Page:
Joliet council approves train platform bids, postpones sump pump rules vote
Brock A. Stein | 3/2/2016, 9:17 a.m.
The Joliet City Council Tuesday night approved bid awards that will allow work on a new train platform to move ahead.
The new Heritage Corridor platform will be part of the city’s new train station/multi-modal transportation hub downtown.
Work ceased on the station in October 2015 when $30 million in state grant funding dried up due to the ongoing state budget crisis.
Joliet City Manager Jim Hock said at a pre-council meeting Monday night that the delayed approval sent the bid costs higher and will result in an overall higher price tag for the project to the tune of $400,000. Hock did note that IDOT is still in favor of approving the project and that the state is expected to pay for the majority of the construction costs.
According to a memo, the city will pay $484,000 for improvements to St. Louis Street and a nearby parking lot during the course of the project.
In addition to the train platform, plans for the station also call for a Pace Bus component at a future date though city officials have acknowledged that a funding source at the state or federal level will need to be secured.
Metra announced this week that it will add a 7th train line to the Heritage Corridor leaving from Chicago’s Union Station that will make its final stop in Joliet. That added line is set to begin on March 14th for the weekday service.
The council also approved a new Pace Bus cost-sharing venture with CenterPoint Intermodal.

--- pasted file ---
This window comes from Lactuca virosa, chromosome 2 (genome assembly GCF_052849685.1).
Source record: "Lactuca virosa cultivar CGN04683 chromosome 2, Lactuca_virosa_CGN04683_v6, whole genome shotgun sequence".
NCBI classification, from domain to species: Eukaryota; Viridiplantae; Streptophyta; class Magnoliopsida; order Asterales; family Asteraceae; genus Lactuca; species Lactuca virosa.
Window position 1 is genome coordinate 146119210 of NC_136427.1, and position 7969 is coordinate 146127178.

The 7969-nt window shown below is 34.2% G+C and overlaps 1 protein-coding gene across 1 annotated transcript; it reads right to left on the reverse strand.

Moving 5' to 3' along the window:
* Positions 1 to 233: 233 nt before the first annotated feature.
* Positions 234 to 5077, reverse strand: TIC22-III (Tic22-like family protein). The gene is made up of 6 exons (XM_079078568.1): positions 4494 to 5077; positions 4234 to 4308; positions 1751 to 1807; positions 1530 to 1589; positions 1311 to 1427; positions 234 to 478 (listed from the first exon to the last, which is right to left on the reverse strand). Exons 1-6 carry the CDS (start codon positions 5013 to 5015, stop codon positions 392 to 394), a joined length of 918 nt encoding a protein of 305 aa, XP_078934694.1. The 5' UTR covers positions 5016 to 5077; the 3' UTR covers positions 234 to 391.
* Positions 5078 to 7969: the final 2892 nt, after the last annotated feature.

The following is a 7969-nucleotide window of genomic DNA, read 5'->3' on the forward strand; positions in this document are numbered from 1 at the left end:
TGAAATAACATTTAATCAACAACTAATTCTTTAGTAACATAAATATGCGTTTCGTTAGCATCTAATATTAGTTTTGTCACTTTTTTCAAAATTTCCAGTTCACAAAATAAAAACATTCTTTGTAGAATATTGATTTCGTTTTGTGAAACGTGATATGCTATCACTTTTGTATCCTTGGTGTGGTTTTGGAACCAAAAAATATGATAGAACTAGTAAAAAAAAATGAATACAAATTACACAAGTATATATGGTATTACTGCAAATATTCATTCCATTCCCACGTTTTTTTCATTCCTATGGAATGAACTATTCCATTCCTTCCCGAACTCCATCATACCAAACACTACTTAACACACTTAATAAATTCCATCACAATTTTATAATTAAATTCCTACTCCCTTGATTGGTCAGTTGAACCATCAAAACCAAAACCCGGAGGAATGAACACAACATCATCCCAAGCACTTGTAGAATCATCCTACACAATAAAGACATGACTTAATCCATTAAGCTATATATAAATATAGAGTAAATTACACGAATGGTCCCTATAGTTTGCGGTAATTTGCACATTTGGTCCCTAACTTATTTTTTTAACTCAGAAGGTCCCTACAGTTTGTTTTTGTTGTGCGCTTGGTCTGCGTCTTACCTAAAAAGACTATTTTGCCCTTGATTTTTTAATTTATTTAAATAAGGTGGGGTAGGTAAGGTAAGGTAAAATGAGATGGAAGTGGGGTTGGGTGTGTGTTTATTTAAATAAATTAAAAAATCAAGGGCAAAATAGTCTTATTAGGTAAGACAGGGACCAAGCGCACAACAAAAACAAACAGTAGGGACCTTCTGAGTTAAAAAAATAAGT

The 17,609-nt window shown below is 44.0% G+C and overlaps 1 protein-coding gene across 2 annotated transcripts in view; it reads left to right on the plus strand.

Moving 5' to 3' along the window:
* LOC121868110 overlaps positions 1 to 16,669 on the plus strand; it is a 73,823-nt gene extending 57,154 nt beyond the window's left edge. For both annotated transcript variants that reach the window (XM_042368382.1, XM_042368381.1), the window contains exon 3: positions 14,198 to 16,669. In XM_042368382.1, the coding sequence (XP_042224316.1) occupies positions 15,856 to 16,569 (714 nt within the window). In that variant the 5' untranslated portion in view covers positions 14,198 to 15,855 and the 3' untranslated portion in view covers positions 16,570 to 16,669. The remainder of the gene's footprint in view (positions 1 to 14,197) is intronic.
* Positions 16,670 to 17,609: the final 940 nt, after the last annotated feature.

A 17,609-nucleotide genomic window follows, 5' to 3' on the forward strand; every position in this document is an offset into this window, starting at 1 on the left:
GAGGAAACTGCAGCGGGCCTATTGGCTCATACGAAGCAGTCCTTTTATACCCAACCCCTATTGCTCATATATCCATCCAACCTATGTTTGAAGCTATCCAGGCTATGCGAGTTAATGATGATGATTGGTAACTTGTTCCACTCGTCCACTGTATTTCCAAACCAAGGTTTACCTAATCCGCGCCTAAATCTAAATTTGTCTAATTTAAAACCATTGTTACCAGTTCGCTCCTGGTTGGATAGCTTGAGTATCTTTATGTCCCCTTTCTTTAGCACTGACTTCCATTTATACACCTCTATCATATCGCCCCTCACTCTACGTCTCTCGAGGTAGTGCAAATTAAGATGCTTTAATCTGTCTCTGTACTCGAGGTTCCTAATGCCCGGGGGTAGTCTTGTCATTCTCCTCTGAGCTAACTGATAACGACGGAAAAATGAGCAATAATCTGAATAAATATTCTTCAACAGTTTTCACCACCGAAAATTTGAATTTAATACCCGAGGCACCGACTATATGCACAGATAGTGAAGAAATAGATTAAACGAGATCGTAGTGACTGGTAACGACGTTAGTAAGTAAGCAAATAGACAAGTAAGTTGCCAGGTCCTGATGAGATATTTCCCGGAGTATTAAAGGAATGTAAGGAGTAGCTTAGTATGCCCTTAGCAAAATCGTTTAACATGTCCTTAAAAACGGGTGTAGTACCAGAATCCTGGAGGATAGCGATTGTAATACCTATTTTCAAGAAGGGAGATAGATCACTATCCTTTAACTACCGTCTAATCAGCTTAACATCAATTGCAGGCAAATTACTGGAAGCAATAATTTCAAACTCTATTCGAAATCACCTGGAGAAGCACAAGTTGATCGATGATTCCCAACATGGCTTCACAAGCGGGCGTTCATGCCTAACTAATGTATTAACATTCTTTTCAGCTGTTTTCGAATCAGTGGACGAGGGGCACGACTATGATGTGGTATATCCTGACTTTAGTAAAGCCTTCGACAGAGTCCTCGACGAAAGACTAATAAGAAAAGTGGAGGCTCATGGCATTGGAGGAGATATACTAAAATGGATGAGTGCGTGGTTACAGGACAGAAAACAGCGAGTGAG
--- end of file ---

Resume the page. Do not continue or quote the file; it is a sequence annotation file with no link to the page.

Under the approved agreement, the city will continue with the second year of its two-year agreement to split the cost of bus shelter advertising. The city will pay just over $15,000 for the program.
Last year, the city recouped its investment with revenue from the advertising bringing in approximately $17,000.
Since 2011, the city has maintained a bus route from its downtown to the CenterPoint facility that runs in the morning and afternoon.
City Manager Jim Hock Monday said that the route provides a mass transit option for employees to get to and from the industrial center and an “essential for economic development in the area.”
In other business, the council tabled a vote to approve new regulations governing sump pump water discharge for residential properties.
Currently, the city has no rules regarding the discharge of water from residential basements said Hock.
Under the proposed rules homeowners would be required to make sure that water from a sump pump is at least 10 feet from a building or an adjacent property.
In addition, the new rules would prohibit water being discharged over sidewalks, streets and into drains where it could cause icing conditions. The rules would also prohibit water being discharged that will cause standing or stagnant water.
Fines for violating the new rules could cost up to $750 for each day of the violation.
Hock said that the language that was set to be approved Tuesday night was “dealing with issues from a building department perspective only” and that the city’s “utilities division also has some regulations regarding sump pump changes.”
Hock said that officials would have the matter before the board within a month for a vote.
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